* Community Education - requested $69,880, funded at the current level of $57,625 in the budget proposal. The council later reconsidered and boosted that to $60,125, to cover half the cost of providing a raise for CE workers to match that of city staff. CE will be left to seek the other half of the wage increase from its other funding partner, the Storm Lake schools. Councilman Denny Vaudt noted that what the agency offers is sometimes left entirely up to cities elsewhere, and said that the large number of youth and adults touched by the educational offerings make the funding a good investment. "I don't think we can overlook Community Ed for too long," Vaudt said.
* BV Historical Society - requested $3,000, but as a new request was scheduled to get nothing. The council decided to scrape up the money, in part to make amends for the moving of the schoolhouse and log house museums from the lakefront to make way for Project AWAYSIS. The funds will be used to cover costs associated with the moving, to purchase a lawnmower for the new site, and publishing a new brochure advertising the new location.
* Council on Aging - requested $3,200 and will get that amount, the same as the current year. The group funds the Senior Citizens Center, which the city has pledged to replace.
* Chamber of Commerce - requested $2,750 for new Christmas decorations, $10,000 toward making Santa's Castle disability accessible, and $73,700 for tuckpointing of the Santa's Castle building. As new requests, all were turned down. City crews may do some work on the Castle building to delay the need for a full tuckpointing project until the city can afford the work.
* Northwest Iowa Alcohol and Drug Treatment Unit - requested $2,000, and as it is not currently funded, got nothing.
* Storm Lake Area Development Corporation - requested $55,000, and got the current amount, $45,000. It also gets $12,360 for work with the empty spec building, and if that building is sold, SLADC gets any remaining funds of that amount for other uses as it wishes. Moore noted that the city needs to encourage new business development in order to bring in additional tax revenue to help fund other programs.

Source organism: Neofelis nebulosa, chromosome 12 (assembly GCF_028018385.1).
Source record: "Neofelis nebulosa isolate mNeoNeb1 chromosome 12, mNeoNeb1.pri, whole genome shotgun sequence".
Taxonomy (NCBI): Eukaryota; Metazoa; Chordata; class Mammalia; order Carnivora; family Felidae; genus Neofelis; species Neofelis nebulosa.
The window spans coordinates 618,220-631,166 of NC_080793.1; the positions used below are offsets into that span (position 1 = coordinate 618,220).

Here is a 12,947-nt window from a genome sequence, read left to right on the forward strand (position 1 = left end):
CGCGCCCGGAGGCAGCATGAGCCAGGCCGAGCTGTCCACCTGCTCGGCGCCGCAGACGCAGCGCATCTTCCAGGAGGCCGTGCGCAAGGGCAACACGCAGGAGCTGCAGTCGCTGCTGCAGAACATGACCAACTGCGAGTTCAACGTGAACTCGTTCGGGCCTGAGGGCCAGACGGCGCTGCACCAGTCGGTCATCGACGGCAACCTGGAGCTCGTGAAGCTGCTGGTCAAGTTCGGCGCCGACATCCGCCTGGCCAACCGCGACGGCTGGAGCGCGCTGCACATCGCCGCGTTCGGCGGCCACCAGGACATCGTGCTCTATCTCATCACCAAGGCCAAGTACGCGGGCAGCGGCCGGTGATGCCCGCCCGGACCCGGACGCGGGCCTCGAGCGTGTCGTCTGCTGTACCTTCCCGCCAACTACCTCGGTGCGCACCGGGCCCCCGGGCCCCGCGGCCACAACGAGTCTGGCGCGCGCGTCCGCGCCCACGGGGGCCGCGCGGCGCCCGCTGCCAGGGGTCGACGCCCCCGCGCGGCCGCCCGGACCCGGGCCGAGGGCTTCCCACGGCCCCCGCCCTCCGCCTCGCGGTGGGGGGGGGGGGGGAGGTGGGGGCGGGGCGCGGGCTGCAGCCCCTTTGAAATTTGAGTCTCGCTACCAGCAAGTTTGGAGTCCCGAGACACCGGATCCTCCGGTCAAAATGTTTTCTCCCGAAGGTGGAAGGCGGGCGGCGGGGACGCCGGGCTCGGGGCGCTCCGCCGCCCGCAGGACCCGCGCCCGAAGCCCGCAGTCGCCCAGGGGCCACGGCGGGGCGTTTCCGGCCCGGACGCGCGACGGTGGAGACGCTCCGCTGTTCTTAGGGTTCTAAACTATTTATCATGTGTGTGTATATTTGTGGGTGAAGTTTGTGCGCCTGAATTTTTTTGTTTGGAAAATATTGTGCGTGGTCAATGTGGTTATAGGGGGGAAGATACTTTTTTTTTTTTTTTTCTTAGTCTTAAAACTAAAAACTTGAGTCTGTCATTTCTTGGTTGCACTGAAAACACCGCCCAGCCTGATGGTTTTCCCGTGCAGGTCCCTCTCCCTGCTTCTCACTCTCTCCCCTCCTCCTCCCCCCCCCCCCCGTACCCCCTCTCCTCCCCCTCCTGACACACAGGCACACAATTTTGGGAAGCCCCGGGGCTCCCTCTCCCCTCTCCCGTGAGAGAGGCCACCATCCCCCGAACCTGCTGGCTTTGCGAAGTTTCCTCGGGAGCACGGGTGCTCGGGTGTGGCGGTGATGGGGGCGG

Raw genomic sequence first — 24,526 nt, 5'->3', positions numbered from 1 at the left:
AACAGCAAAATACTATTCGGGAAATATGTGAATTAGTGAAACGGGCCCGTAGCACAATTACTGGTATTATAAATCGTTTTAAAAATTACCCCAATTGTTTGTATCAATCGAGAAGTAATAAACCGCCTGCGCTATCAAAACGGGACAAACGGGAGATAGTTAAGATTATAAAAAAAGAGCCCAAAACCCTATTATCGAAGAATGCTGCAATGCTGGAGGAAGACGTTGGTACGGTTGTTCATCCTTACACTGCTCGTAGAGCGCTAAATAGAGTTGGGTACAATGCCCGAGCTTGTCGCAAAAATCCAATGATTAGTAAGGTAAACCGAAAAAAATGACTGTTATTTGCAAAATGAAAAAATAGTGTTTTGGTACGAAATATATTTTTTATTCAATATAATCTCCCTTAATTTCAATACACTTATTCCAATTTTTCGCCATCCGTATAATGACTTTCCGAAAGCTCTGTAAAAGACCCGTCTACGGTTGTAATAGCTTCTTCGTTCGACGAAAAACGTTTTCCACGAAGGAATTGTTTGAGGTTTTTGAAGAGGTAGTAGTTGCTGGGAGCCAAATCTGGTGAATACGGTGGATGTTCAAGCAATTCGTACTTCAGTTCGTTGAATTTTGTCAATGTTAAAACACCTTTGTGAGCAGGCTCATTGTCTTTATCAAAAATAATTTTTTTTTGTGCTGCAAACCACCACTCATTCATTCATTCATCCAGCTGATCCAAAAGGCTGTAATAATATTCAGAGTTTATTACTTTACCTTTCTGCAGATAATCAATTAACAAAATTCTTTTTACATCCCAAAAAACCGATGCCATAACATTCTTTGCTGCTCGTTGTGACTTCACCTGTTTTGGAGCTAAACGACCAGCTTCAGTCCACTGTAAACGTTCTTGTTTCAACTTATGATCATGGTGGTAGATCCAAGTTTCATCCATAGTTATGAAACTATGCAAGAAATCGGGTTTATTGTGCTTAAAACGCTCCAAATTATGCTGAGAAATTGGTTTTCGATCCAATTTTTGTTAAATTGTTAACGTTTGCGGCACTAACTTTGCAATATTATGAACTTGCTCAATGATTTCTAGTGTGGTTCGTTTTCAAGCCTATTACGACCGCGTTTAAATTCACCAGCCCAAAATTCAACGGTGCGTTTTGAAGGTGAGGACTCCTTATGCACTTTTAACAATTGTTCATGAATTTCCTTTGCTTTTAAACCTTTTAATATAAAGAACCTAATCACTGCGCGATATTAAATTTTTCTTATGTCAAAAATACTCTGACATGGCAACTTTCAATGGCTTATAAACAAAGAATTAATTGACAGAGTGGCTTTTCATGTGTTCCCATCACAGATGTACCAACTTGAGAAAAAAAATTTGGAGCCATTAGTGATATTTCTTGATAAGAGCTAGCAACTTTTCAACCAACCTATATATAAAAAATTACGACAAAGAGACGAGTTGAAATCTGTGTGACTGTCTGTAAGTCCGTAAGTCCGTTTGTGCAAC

* Witter Gallery - requested $20,000, and gets the current amount, $15,749.
* Transit - request and allocation is $10,000.
City officials also had to delay some scheduled purchases, although some alternate funding was found for fire department gear needs. "We would not send our people out without proper safety equipment," Moore said, noting that if some gear must be replaced, the city may have to make concessions elsewhere.
If revenue should come in over what is expected, council members said that late in the fiscal year, they will consider returning some funding to previously scheduled purchases.
Moore noted that it will seem strange to some that the city must cut its budget at a time when the community can take on a $30 million project AWAYSIS. But, as she pointed out, the city promised not to spend its budget on AWAYSIS, and in the long run, the project is expected to generate new revenue for city coffers.
Councilman Vaudt noted that the tight budget is not only being felt in Storm Lake, and that the city is fortunate to not have to cut millions in services as some cities are. Administrator Moore added that Storm Lake department heads have been "very cooperative" in helping to hold the line in a critical year for the city's future.
Mayor Kruse said he "dreads the day" when cities are forced to make major services cuts in order to balance budgets, and said that cities will have to hope for new policies from legislators to prevent that.
A budget hearing is scheduled for March 13, 5 p.m. The public meeting will be held in the council chambers of Storm Lake City Hall.